If you step back and take a good look, there are many options for you. Just about anything you do together can be viewed as an “activity.” It often doesn’t take too much to make a person with Alzheimer’s feel useful. You can do something as helpful as go grocery shopping. Have him push the cart, or hand him things to arrange in the cart. He also can help unload them for the cashier and then later load them into the car. Having him hold a bag while you’re unlocking the car or your front door also can build self-esteem. Here is a list of activities you might like to try at home. Mix and modify as you find useful. You will have to consider cognitive ability and functioning levels, of course, so you don’t attempt something that will prove too hard or frustrating. Some of these things can be done with a partner, or alone. As time wears on, he will need a partner more often. With Alzheimer’s patients, it is always important to have a routine or schedule to rely on. Just don’t adhere to it too strictly if you see your husband’s mood or disposition is not suited for what you think you should be doing. • Play music — Music can enhance memory. Play upbeat music you can dance to, if that is a desirable option. It’s good exercise. Calming music will help everyone relax. • Write his life story with his assistance — Help him remember his life as you both organize photos and story lines. Include special events, family, awards, special events, accomplishments and more. Put everything in a durable book that your husband can carry around and look at often. • Video break — There are numerous videos/discs designed specifically for people with Alzheimer’s in mind. For example, Innovative Caregiving Resources (http://www.videorespite.com/) has 10 interactive DVDs/videotapes that will typically keep the attention of a person with Alzheimer’s for their full duration (20 to 53 minutes). Visit the company online, by phone [(801) 272-9446] or by mail: P.O. Box 17332, Salt lake City, UT  84117. • Exercise — Join a gym (to help both of you), go on walks, use an exercise video or audio program, putt on a portable putting green, bat an inflated balloon back and forth, play suitable games such as horseshoes (soft ones are lighter), bean bags or croquet. Your imagination is the only limit here. • Play cards or board games such as checkers • Relaxation — Have a relaxation period each day after lunch. Burn candles or incense (remember which scents get the best reactions), play calming music, gently massage warm lotion onto hands or arms. Consider this type of ritual around bedtime, too. • Read enjoyable things — This could be something funny, inspirational, spiritual or just reflective. One person can read to the other, or you can read together. For more information, an excellent resource is “The Indispensable Alzheimer’s Resource Kit.” It can be downloaded at no cost by clicking here.  

First, realize that grief is natural and should be allowed to happen. You are not alone in this, and yet you ARE unique. To that end, if you know someone else in a similar situation, try not to compare yourself to him or her. They might handle the process differently. Some grieve quietly, some quickly, some prolonged. The goal is for all to reach a stage of acceptance. How can you alleviate your pain? Try writing in a journal. Grieving actually is an array of emotions — anger, depression, shock, resentment, fear, loneliness, anxiety — that need to be expressed. If you can journal your thoughts, it can create an “escape” to a “safe” place, which is easier than going to a support group or a counselor, or even talking with a friend. Writing in a journal is an immediate and healthy way of coping. You should still consider attending a support group. It can be very helpful. Go with an open mind — don’t become overwhelmed when you hear others describe their situations. Everybody will have his or her own similar, yet unique, situation. Remember, too, that you’re not only there to get help — you’ll also be helping others. We forget that doing something for others makes us feel good about ourselves, which enhances our personal health in several ways. If there is someone you can confide in, such as a close friend(s), talk with her or him as often as the two of you can. Instead of feeling that we’re a burden to others, we should realize “that’s what friends are for” was coined for a good reason. Our friends want to help us, but usually we have to make a first step somehow. Or at least a welcoming one. Don’t worry about having too many people to confide in, or feeling obligated to confide in more people than you might want. Usually, just a few will become the ones you rely on. You also should consider talking with a member of the clergy whom you know and trust. Many are trained for just these kinds of talks. In many church communities, there are also others with whom you could speak. Depending on your needs, do not think twice if you believe you might benefit from a professional counselor who is trained in grief consultations. Some of them lead grief support groups — something you might want to consider (as opposed to just a general caregiving group). Family members, of course, can fill many of these roles. Some families are always close when it comes to personal matters. But keep in mind that even those families that don’t consider themselves “tight,” often have members who answer the bell and are nonetheless there for one other when the going gets tough. If you have family members who are either unable or unwilling to “be there” for you, however, you definitely should turn to one or more of the sources mentioned above.  For more information, an excellent resource is “The Indispensable Alzheimer’s Resource Kit.” It can be downloaded at no cost by clicking here.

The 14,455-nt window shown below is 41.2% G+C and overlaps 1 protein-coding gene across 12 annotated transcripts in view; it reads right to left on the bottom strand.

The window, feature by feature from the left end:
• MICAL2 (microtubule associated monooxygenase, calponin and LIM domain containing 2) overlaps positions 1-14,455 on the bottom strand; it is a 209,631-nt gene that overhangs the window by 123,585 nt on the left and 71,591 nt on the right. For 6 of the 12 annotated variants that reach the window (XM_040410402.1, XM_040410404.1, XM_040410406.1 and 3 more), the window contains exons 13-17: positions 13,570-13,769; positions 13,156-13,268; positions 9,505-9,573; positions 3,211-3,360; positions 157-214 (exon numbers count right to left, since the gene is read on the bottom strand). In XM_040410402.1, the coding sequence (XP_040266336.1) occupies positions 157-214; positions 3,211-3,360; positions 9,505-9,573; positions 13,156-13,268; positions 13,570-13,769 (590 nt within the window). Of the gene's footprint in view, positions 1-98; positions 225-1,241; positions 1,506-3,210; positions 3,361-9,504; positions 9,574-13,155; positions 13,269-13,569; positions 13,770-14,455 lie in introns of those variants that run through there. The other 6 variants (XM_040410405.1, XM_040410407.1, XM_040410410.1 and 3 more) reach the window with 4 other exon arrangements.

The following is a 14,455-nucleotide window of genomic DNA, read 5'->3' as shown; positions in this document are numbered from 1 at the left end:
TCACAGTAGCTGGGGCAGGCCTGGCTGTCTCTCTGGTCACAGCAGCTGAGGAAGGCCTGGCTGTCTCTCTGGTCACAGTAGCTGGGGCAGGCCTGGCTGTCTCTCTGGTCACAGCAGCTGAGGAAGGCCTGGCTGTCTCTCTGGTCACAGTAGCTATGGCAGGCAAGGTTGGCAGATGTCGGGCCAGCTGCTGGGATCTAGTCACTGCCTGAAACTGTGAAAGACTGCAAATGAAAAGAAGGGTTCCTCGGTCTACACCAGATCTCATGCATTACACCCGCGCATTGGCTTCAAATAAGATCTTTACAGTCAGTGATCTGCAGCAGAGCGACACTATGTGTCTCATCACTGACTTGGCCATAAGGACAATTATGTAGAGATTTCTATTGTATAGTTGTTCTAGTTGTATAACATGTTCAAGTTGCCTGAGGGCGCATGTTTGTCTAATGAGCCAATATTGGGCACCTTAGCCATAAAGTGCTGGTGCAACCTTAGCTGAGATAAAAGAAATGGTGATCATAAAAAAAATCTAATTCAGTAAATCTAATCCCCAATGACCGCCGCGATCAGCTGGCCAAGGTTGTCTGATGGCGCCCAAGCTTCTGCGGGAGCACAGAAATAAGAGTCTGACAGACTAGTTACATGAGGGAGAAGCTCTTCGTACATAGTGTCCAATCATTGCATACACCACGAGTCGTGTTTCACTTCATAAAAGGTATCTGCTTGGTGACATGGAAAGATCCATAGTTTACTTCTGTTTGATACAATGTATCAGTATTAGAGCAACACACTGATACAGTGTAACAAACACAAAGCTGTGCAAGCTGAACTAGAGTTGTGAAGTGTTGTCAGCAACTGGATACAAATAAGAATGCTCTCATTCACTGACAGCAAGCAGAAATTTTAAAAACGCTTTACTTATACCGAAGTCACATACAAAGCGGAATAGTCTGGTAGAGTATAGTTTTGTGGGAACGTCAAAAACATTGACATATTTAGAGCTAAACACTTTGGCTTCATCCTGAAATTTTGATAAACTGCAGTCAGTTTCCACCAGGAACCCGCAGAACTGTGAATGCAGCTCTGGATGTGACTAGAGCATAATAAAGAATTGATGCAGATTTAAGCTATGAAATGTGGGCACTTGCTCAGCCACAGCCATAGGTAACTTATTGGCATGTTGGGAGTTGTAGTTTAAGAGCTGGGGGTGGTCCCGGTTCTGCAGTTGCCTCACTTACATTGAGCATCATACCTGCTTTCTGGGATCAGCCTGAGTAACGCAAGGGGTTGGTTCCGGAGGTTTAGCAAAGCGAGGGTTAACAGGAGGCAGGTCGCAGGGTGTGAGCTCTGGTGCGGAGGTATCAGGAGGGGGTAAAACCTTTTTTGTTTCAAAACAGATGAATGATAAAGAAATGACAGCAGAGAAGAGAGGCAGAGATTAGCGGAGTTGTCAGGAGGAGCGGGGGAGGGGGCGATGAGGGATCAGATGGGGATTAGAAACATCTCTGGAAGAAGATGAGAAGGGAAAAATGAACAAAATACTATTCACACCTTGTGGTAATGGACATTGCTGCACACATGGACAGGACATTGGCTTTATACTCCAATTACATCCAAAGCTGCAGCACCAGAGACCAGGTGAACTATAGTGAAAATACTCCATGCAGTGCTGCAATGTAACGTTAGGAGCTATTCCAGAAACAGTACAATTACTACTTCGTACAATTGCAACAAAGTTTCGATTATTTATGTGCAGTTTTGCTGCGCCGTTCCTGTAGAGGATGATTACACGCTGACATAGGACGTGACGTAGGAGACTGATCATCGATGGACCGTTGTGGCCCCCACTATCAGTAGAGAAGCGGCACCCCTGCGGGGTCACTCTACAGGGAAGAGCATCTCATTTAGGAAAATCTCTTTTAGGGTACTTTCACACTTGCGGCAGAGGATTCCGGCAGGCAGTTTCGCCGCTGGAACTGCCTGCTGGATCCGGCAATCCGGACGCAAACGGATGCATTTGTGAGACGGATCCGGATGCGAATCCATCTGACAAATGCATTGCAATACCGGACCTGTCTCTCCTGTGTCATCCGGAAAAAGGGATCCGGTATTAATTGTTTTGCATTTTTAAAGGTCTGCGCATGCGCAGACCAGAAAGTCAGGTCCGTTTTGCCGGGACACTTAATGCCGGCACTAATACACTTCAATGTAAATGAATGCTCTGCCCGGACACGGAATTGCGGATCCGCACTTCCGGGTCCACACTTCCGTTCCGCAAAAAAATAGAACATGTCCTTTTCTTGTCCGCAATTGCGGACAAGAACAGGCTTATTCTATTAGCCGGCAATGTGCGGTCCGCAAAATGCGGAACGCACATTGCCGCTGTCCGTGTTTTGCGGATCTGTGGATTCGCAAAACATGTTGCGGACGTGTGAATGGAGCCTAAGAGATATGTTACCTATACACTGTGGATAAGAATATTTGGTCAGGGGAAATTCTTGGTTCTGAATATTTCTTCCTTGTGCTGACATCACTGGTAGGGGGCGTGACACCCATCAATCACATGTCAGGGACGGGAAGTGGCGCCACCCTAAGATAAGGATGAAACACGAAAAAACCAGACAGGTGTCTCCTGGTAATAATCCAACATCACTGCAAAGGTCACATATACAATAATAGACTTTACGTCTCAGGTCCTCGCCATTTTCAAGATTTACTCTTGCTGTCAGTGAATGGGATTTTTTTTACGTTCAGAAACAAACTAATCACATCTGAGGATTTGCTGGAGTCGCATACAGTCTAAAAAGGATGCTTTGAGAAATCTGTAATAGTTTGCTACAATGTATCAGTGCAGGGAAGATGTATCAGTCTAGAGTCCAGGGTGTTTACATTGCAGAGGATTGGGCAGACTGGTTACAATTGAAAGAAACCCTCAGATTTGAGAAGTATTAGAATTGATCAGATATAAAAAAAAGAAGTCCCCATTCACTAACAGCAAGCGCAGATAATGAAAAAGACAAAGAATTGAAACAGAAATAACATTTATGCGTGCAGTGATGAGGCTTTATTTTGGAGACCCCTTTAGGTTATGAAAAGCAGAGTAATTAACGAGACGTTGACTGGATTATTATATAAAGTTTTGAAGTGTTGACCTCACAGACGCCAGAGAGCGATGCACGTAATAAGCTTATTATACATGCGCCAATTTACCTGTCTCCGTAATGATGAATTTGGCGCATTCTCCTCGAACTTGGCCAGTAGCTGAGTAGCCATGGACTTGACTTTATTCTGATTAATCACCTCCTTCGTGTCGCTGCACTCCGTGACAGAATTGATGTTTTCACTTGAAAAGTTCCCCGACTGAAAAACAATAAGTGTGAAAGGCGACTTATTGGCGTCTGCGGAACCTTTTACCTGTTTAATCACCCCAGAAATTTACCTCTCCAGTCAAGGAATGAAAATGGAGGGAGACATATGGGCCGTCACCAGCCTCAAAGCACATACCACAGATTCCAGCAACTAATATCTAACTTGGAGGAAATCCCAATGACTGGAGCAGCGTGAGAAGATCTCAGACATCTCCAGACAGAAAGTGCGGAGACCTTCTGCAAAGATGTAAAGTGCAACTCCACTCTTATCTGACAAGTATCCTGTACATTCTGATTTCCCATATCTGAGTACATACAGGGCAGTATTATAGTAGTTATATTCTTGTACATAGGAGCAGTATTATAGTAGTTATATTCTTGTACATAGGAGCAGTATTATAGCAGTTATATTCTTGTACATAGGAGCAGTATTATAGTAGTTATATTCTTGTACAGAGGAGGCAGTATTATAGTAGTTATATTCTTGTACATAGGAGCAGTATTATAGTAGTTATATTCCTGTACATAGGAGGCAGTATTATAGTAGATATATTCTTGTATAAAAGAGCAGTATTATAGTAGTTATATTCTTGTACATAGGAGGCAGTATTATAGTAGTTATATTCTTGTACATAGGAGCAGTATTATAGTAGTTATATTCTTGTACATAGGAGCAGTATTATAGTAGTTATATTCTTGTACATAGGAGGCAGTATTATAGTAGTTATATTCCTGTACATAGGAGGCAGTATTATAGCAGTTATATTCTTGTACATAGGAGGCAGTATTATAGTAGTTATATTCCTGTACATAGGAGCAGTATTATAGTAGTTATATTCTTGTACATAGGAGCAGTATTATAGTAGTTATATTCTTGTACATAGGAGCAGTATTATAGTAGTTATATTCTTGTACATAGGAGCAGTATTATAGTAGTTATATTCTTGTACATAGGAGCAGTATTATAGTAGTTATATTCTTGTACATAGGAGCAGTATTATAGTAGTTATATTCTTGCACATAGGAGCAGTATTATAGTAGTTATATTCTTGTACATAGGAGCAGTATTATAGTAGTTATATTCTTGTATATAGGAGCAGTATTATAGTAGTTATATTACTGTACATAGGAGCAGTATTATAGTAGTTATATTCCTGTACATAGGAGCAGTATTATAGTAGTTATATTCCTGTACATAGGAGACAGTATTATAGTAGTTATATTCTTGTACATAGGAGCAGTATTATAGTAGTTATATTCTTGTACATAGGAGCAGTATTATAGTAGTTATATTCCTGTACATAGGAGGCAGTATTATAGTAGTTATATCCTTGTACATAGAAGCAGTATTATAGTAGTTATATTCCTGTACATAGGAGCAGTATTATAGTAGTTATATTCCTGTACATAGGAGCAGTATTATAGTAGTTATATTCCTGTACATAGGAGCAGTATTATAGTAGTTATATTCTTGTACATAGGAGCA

The short answer is both the disease’s progression and medication can be responsible for confusion and/or unsteadiness in Alzheimer’s patients. Since Alzheimer’s is a neurological disorder, it causes confusion; it also can affect a person’s ability to move around, or ambulate. Alzheimer’s effects on the brain can cause a person to have difficulty with perception, which in turn can affect how a person walks. Black strips in carpeting may appear to be an opening in the floor or something else that needs to be stepped over. A shiny floor might give the impression it’s wet. Perceptions like these understandably can cause unsteadiness. Unfortunately, medicines’ side effects also can cause unsteadiness or confusion. That’s why family members and close friends are so important. As firsthand observers of a person’s behavior, they can notice changes easier than others. It is particularly important to watch for side effects right after a new medication or dosage has been introduced. Any sudden change in behavior most likely will be due to medication because Alzheimer’s typically does not progress quickly enough to create such changes. Ask your pharmacist or visit the website of a specific medication (e.g. www.namenda.com) to learn about possible side effects. These websites have a lot of useful information. Keep in mind that there also could be physical difficulties that arise that have nothing to do with the Alzheimer’s or any medication. Difficulty walking or any sudden confusion could be caused by an infection or another source of pain. Careful observation followed by some “detective” work will help discern what’s going on. It’s not uncommon for this to become second nature. You might not even realize you’re taking these steps after a while. Always remember, though, that if you have investigated and tried various options and nothing seems to work, symptoms such as confusion or unsteadiness could just be part of the disease’s natural, unrelenting progress. To help cope with caring for someone with Alzheimer’s, you might want to obtain a copy of this free resource, The Indispensable Alzheimer’s Resource Kit.